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:: Posted by schizoidman on March 26, 2013
Iíve just watched KC perform Three of a Perfect Pair on You Tube as a result of the Tool guitaristís list of his favourite guitar players. KC 1980s were remarkable. Adrian Belew is terrific! KC were always to utilise the zeitgeist adapting it for their own musical concerns. They perform as a one-ness. Unique, amazing and original.
:: Posted by albemuth on March 26, 2013
After Bowie has returned with songs resonating with his work of the 1970s, I was amused to read that Bryan Ferry has gone even further than this, by covering his own songs in the style of 1920s jazz. His disk The Jazz Age contains many of his old hits (solo and with Roxy) done as jazz instrumentals. In addition to digital format, the collection is available on 12" vinyl and a folio of 10" vinyl.
Now I see that KCís catalogue is coming out in 12" vinyl again. How about The KC Dixieland Projeckt? Uncle Bob could show off his banjo skills (without all that KC studio gimcrackery). Or maybe Larkís Tongues could be reissued on Edison cylinders? I always thought the album would be especially shocking in that format.
:: Posted by richardr on March 25, 2013
Noticing Robertís mention of a shoulder problem, I was reminded of a similar affliction I experienced a year ago. I was having much trouble sleeping; pain woke me many times through the night.
This product has provided a solution for me:
So, I thought I would pass it on.
Curious about Red
:: Posted by ericbest on March 25, 2013
Hi. I just read in Robertís diary that he is working on Red. As the 40th anniversary edition is already out, why is it being reworked? (Personally, I have never been convinced by the lessening of the prominence of Robertís guitar on the 40th anniversary mix.)
Appreciate any responses.
working with Bowie
:: Posted by siggister on March 25, 2013
Following my question:
"Would Mr. Fripp like to comment on rumours that he was not keen on working with Edgar Froese in 1977 during the recording sessions for a Bowie album?" Mr. Fripp asked in his diary:
"What rumours are those, please?"
First of all, apologies for the insinuation in my original question from the 9th of March. It may
make me look like a bad amateur interviewer, working with rumours, repeating what someone possibly just made up. In attempt to formulate a better question: Allegedly Edgar Froese was asked to work on Bowieís album (not sure about the exact year), in which Mr.Fripp was also involved. Mr.Froese arrived in the studio, but then decided not to work on the album. Maybe, accidentally, Mr. Fripp knows the reasons for Mr.Froeseís final decision?
*The Magic Pinky*???
:: Posted by Ornate_Coal_Man on March 24, 2013
What? So, Fripp has unique musical qualities because he uses his, ahem, pinky in the left hand?
Practically EVERY guitar player uses the pinky on the left hand. Ever hear of the ubiquitous 2 octave scale pattern that goes a bit like this: 2-4, 1-2-4, 1-3-4, 1-3-4, 3-4, 1-2-4? Whatís the 4 for? :)
If you are going to point out a distinguishing technical trait, you are looking at the wrong place--- all aspiring players wish for the following technical trait. I will even scream it for you: MONSTER RIGHT HAND.
See, for example: Bruno, Jimmy. Or Gambale, Frank.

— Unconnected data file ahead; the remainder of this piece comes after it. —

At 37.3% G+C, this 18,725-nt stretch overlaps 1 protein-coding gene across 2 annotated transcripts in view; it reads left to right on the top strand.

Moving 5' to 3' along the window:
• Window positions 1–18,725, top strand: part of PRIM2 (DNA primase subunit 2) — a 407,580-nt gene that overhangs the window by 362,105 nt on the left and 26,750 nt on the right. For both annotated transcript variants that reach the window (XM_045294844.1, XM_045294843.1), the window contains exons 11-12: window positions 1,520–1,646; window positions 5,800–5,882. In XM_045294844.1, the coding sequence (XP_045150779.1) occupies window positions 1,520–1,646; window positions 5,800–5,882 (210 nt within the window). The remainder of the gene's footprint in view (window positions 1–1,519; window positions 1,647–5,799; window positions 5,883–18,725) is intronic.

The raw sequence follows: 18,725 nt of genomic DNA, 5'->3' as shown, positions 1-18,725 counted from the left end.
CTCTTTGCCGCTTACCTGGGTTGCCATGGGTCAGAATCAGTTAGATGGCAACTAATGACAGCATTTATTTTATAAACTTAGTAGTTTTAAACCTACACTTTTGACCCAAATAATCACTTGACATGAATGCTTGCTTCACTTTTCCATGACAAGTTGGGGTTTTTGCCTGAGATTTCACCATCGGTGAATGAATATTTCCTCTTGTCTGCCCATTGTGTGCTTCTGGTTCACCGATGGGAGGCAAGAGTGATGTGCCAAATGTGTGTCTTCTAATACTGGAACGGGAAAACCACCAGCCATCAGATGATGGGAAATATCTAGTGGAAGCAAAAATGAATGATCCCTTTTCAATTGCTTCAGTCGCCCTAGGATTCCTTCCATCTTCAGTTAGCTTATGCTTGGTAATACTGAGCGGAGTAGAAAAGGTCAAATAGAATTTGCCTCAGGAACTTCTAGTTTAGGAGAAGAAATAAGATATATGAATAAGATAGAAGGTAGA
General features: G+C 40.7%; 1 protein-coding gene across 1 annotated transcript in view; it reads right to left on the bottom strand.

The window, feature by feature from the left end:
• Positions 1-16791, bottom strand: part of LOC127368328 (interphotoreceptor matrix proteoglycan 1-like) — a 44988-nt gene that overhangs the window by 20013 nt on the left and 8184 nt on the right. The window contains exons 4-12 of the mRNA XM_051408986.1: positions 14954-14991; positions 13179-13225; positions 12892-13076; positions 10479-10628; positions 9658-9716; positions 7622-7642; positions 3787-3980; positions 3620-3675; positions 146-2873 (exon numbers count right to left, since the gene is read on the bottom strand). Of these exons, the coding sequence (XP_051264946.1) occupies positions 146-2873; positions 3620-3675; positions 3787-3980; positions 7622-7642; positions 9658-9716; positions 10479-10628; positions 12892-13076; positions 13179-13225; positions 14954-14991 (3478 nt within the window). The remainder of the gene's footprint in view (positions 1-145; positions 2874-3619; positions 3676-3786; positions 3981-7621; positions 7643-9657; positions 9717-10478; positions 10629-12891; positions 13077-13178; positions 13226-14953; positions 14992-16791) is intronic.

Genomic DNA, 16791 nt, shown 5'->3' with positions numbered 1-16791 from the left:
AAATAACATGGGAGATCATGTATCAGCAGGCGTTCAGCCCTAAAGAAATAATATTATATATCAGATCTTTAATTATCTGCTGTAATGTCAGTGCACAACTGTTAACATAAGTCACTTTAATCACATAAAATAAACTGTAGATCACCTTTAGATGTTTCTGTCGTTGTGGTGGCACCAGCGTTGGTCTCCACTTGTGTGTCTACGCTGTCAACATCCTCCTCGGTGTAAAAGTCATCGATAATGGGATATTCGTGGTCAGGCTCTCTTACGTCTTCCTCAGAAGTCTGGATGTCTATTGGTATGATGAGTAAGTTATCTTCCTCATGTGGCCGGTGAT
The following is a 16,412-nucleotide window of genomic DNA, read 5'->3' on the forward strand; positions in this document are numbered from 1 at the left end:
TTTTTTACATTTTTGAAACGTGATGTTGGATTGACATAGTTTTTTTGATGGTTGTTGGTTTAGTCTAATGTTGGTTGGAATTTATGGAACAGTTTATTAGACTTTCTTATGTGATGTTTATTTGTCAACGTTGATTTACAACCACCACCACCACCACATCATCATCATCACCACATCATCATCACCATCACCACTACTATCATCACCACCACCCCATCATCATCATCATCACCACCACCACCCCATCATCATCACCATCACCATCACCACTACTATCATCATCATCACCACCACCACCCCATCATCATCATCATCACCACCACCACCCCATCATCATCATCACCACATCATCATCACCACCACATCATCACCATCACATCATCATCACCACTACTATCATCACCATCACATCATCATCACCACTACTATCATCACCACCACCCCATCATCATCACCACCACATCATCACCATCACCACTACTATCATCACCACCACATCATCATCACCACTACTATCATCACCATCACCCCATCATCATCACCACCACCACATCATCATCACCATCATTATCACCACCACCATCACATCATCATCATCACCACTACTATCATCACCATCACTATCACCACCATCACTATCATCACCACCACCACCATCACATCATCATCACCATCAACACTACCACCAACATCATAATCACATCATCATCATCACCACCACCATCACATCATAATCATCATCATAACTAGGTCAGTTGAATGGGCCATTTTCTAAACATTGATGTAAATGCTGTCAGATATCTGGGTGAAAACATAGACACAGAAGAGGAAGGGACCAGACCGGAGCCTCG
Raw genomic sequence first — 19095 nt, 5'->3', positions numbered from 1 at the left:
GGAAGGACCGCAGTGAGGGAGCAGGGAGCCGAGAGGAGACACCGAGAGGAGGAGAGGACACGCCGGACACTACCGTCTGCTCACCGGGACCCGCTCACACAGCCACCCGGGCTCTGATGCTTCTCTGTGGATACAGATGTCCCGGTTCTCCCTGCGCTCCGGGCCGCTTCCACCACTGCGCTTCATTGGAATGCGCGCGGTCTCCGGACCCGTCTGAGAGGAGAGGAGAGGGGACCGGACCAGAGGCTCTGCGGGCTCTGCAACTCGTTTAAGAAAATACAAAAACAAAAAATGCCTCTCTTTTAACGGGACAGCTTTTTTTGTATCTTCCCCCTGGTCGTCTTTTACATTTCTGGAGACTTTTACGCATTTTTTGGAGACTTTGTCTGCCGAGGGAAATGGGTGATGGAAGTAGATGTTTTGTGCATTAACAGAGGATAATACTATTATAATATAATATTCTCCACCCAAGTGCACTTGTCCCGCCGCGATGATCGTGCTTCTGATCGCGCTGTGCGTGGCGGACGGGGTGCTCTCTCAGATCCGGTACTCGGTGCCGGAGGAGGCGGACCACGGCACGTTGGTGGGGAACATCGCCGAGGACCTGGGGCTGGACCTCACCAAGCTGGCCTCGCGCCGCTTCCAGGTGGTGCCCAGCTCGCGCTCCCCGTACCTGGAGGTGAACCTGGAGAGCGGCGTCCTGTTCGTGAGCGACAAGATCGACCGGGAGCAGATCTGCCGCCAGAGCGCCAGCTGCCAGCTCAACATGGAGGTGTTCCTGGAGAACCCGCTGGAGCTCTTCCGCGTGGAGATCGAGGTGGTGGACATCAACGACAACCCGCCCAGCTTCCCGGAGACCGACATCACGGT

It Was 40 Years Ago Today...
:: Posted by Antonion on March 24, 2013
On this day 40 years ago, The Dark Side of the Moon was released.
Anyone got any jokes?
:: Posted by J_Godfrey on March 24, 2013
If thereís one thing more dated and and irrelevant than a drummer joke, surely itís a Skoda joke.
:: Posted by cantspelldiKc on March 24, 2013
atain is the place between my brain and my ass that donít know shit. i still say Dweezil could produce a fair amount of frippery and is probably in need of a good job
A Door Better Left Closed . . .
:: Posted by cloudscapes on March 24, 2013
Steve Hackett is a lovely musician whose work at itís best, "Serpentine Song", as well as many others, stands as a model of sensitivity and intelligence. That said, Crimson with Hackett would not have been Crimson at all. For all his fine qualities Hackett still lacks that near-nigh indefinable spirit that so drove Fripp, the willingness to throw caution to the four winds and seek what is beyond the horizon . . . On a more pragmatic plane, Hackettís expectations of and writing for a írhythmí section pales in comparison to Frippís. Wetton/Bruford c. 74 would have simply overwhelmed him. The discrepancies in the sonic palettes of the two gentlemen is, I believe, profound, one example: Hackett seems only vaguely aware that his left hand possesses a little finger whereas Fripp makes free and frequent use of his well-conditioned pinky, a seemingly minor detail which nonetheless contributes mightily to the expansiveness of his playing that we all so appreciate and love. I, for one, am not sure I can see Hackett navigating "Fracture", or some of the 81-84 material come to that. Anyway. Lest we forget, Hackett had an opportunity to Crimson it up, to wit: his invitation to join the 21st Century Schizoid Band. He sensibly passed on that, pursuing instead, and quite successfully, his own vision. Finally, I equate Fripp, and by extension King Crimson, with a novel by, say, William Gaddis or Mark Danielewski, where the reader/listener immediately understands that challenges are being issued that not only subvert the status quo but necessitates the respective audient to actively participate in this shared exploration of uncharted territories . . . More than this no-one should expect. Cheers!
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